War-torn Iraq a destination for daring travellers
London - Each member of the group had a different reason for embarking on a tour of ancient Mesopotamia — present day Iraq — and home of the world’s most ancient civilisation and heritage.
Paul Power from the United Kingdom is passionate for historic cities. Belgian Marie Anne Guery learns more about the home country of her deceased husband. Another member of the group, a librarian from California, was visiting every country of the world and collecting all the visas.
Normally, Iraq is a place to be avoided, especially by foreigners, but surprisingly it is attracting adventurous and curious visitors who are willing to take a calculated risk by travelling between ancient sites while escorted by heavily armed guards.
“For many years, I wanted to visit Iraq because of its pivotal importance in the development of civilisation,” Power said. “I have also had an interest in Islam and Arabic and not visiting Iraq left a large gap in my travel experiences… Even though security issues are obviously important.
“My impression after completing the 14-day trip was that it was all worthwhile.”
Power was among the very few adventurous foreign tourists who visited Iraq in the past few years despite rampant insecurity, turmoil and lawlessness.
For years, Iraq has been in the headlines as a conflict zone further propelled into notoriety with the takeover of large parts of the north of the country by Islamic State (ISIS).
For Guery, on her third trip to Iraq since 2011, getting to know the war-torn country and the Iraqi people is a personal and emotional matter. “I was in the country of my beloved (late husband) Kamel and I could see all what he saw. I talked to his people in the delicious Iraqi dialect. I was in paradise.”
“I saw Iraq as it is, a wonderfully beautiful country with lots of potential but stuck in the mud of a deep and sad misery; corruption and ineffectiveness of the political class at all levels,” Guery said.
While tourists must put up with Iraq’s poor infrastructure and often a difficult-to-navigate visa system, a handful of tour operators have been taking groups to the country.
“Despite the chaos surrounding Iraq and neighbouring countries during 2015, we were able to operate our tours successfully,” said Geoff Hann, an expert on Mesopotamian history, whose Hinterland Travel has also been organising trips to such unusual destinations as Afghanistan and Pakistan’s Kashmir.
“However, due to the security situation and the spread of ISIS, we did not go anywhere north of Baghdad but our travellers were greeted with much warmth by local Iraqis when we found our way to less well-known ancient sites such as Lagash and Telloh in the deep south,” he said.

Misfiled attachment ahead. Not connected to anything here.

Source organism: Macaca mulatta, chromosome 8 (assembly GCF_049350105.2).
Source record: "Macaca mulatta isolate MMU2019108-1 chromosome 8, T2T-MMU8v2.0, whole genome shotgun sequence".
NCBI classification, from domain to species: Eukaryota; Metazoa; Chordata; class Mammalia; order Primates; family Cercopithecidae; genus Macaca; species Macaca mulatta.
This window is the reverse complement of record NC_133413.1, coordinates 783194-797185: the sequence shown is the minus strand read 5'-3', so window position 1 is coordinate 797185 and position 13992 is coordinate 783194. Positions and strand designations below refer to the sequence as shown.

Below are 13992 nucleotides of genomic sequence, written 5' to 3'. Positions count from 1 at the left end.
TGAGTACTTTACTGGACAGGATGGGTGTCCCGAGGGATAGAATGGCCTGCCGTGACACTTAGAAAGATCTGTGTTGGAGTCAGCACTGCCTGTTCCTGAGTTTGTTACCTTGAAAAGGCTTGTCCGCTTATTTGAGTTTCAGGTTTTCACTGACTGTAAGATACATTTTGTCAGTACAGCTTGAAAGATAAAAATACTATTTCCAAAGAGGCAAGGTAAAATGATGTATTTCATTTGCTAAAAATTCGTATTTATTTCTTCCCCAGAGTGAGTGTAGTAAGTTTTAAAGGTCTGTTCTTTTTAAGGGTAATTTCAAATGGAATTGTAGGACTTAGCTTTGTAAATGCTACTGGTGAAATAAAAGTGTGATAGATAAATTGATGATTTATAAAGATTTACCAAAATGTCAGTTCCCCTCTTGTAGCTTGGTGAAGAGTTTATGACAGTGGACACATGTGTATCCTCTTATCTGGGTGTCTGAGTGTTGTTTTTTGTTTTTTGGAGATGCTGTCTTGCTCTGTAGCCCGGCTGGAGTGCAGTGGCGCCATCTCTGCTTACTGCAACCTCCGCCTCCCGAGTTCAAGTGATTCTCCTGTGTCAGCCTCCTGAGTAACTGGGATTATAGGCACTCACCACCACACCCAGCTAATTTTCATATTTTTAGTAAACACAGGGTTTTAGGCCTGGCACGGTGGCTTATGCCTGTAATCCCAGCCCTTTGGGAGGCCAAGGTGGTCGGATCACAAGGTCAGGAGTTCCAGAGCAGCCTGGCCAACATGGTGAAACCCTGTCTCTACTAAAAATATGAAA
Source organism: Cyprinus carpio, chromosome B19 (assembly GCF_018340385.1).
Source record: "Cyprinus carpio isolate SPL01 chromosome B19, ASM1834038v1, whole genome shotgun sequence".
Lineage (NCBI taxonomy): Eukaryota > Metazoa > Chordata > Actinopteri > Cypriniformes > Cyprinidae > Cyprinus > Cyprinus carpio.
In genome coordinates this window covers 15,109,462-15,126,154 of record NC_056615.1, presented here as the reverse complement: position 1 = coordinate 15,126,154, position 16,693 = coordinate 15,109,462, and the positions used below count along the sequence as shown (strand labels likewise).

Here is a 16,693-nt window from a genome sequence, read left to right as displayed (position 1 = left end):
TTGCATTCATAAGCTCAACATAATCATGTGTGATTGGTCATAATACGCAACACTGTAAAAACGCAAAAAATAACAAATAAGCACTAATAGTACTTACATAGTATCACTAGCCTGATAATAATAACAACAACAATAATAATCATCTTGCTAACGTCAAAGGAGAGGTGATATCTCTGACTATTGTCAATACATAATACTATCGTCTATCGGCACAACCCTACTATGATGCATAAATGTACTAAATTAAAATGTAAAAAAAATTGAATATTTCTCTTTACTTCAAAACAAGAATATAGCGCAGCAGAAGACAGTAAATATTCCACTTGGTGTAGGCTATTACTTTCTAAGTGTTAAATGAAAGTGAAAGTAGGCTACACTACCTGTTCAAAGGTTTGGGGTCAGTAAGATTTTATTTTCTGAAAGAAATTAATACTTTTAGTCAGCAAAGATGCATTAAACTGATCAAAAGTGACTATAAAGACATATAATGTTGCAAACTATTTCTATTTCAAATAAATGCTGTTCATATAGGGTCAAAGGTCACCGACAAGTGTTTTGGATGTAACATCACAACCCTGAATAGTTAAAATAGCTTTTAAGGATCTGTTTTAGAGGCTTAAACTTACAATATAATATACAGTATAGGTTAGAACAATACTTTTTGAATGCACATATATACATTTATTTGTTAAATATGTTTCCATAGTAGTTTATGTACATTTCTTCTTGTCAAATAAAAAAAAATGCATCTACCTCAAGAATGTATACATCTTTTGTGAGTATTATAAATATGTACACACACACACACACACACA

The “unusual tourists” came mostly from the United States, Australia, Canada and New Zealand in addition to Germany and the United Kingdom as well as a few Chinese and Singaporean. The trip of 10-14 days costs $5,000.
An official at the Iraqi Ministry of Tourism said a small number of tourists have visited Iraq after agreeing to a clearly defined schedule restricted to certain sites in the south and Baghdad. “No more than three small groups have visited Iraq annually,” added the official who requested anonymity.
The trip starts in Baghdad with a city tour and a visit to the recently reopened Iraqi Museum and to Tell Harmal dating to 1800BC, which gives visitors an idea of what an ancient Babylonian town would have been like.
It includes a tour of ancient Mesopotamian cities south of Baghdad, including Kish, Babylon, Borsippa, Nippur and Uruk, the city where writing began.
Located to the north-west of the confluence of the Euphrates and Tigris rivers, Lagash, is a top attraction on the programme, being one of the oldest cities in Sumer (3500-2000BC) and home to the E-ninnu temple, constructed by Sumerian King Gudea of Lagash in the mid-22nd century BC.
Also on the itinerary is a visit to the At-Tar caves, a complex of about 400 caves carved out of the flanks of a series of fine-grained sedimentary rock escarpments alongside the artificial Lake Milh.
Another highlight of the tour is the marshlands, Iraq’s first national park where shallow lagoons cover about 10,000 sq. km and are home to an endless variety of birds, fish, plants and reeds. Despite the exodus of many young people, Marsh Arabs still live in reed huts in their ancestral homeland as they did 6,000 years ago.
Hinterland Travel started organising tours of Iraq 30 years ago. The greatest problem in visiting Iraq is the endless number of checkpoints where a prolonged wait is not unusual.
After the 2003 US invasion, which toppled late Iraqi President Saddam Hussein, Iranian influence has increased, Hann noted.
“The young Shias seem to be indoctrinated with Iranian propaganda,” he said. “They are very strict with Western tourists: women have to ensure not a single strand of hair is showing beneath their hijab when they visit the mosques and tombs of the Shia imams in the cities of Najaf and Karbala.”